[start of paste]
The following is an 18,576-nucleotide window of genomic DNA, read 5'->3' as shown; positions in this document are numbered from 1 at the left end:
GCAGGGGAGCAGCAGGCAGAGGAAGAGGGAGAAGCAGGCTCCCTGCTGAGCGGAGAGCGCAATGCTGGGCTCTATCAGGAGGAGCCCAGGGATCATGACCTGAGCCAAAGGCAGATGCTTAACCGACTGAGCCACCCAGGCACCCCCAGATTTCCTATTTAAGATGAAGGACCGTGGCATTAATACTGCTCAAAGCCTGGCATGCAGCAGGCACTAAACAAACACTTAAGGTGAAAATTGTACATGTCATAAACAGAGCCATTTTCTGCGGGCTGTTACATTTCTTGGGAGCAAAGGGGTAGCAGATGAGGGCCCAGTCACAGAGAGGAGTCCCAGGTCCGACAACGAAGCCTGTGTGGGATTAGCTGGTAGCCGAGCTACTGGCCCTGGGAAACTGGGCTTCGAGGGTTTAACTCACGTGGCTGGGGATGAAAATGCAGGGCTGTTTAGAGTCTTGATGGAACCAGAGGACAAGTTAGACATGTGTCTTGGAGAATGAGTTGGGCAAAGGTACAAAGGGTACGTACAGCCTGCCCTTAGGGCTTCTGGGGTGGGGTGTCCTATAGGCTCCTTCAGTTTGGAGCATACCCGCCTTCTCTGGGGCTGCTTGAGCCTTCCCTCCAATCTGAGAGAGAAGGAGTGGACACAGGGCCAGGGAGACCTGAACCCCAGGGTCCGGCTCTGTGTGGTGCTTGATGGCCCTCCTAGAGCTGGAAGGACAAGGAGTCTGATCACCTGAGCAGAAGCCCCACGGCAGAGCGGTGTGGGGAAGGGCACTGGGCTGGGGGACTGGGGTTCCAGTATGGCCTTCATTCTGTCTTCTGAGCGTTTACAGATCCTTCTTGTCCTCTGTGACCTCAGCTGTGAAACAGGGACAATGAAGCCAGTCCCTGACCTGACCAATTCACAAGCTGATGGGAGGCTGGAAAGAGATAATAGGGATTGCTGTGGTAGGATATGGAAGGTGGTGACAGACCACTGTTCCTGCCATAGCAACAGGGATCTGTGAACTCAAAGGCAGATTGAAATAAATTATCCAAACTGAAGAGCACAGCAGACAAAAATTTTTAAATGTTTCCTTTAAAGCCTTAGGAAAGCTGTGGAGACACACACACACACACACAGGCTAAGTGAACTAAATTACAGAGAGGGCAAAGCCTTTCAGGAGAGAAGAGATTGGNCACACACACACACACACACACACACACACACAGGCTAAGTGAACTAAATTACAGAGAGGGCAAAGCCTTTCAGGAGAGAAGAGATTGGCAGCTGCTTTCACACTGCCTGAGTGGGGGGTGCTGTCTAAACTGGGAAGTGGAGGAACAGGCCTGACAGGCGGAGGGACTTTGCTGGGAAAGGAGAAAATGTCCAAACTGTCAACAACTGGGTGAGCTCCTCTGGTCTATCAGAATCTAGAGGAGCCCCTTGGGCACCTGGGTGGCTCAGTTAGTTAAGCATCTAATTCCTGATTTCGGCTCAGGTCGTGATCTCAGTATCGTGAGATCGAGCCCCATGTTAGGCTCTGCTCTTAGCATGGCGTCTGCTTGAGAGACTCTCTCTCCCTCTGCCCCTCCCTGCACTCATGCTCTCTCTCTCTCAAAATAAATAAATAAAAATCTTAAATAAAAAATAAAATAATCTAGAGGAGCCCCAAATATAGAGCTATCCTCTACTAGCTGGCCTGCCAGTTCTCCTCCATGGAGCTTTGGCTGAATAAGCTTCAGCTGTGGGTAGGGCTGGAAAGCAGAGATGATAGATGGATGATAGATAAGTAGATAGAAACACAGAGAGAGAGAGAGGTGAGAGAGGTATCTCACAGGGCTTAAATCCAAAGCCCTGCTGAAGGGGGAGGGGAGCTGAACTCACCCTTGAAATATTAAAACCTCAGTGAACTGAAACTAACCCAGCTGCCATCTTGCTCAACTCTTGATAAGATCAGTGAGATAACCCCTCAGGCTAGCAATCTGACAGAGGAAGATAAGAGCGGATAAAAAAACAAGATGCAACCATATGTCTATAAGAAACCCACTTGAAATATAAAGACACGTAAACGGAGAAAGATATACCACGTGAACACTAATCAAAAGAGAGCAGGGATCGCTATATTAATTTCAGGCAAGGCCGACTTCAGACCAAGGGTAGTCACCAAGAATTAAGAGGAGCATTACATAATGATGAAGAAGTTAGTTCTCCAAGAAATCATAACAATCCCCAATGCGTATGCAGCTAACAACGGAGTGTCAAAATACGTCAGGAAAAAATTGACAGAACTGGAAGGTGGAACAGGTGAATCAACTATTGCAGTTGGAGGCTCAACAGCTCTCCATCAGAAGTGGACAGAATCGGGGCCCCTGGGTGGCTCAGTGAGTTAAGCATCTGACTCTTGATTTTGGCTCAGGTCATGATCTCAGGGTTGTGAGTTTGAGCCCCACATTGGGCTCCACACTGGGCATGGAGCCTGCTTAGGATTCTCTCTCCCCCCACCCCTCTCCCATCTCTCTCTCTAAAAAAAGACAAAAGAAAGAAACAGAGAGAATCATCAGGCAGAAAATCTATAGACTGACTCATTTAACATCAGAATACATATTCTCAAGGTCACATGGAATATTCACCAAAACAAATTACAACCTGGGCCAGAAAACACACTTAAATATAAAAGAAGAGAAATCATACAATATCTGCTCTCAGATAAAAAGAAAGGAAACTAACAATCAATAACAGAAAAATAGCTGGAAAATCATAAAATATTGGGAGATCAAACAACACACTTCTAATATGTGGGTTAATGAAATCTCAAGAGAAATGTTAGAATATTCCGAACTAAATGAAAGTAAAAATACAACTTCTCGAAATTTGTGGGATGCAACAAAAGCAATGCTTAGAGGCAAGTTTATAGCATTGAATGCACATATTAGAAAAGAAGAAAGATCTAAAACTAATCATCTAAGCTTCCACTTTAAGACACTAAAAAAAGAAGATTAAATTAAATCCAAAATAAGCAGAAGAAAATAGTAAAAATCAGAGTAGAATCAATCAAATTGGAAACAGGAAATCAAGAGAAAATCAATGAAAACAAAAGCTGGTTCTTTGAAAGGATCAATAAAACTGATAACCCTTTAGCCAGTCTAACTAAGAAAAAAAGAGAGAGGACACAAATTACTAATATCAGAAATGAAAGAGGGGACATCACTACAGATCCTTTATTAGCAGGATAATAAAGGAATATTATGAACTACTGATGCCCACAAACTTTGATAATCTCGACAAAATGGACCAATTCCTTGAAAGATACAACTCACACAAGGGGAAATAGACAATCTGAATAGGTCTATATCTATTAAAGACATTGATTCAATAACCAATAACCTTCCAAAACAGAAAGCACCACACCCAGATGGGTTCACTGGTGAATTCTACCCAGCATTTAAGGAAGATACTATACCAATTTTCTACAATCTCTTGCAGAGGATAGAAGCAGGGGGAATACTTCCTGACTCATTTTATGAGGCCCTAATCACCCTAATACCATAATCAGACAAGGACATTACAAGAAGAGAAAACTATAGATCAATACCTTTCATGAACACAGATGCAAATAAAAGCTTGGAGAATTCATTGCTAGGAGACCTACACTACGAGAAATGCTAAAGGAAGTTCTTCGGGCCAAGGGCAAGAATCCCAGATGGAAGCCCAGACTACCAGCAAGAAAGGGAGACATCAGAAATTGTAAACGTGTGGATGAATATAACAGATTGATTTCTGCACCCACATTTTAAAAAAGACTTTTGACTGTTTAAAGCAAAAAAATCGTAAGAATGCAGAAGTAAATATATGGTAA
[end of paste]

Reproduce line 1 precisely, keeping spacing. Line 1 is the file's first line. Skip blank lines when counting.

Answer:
The following is an 18,576-nucleotide window of genomic DNA, read 5'->3' as shown; positions in this document are numbered from 1 at the left end: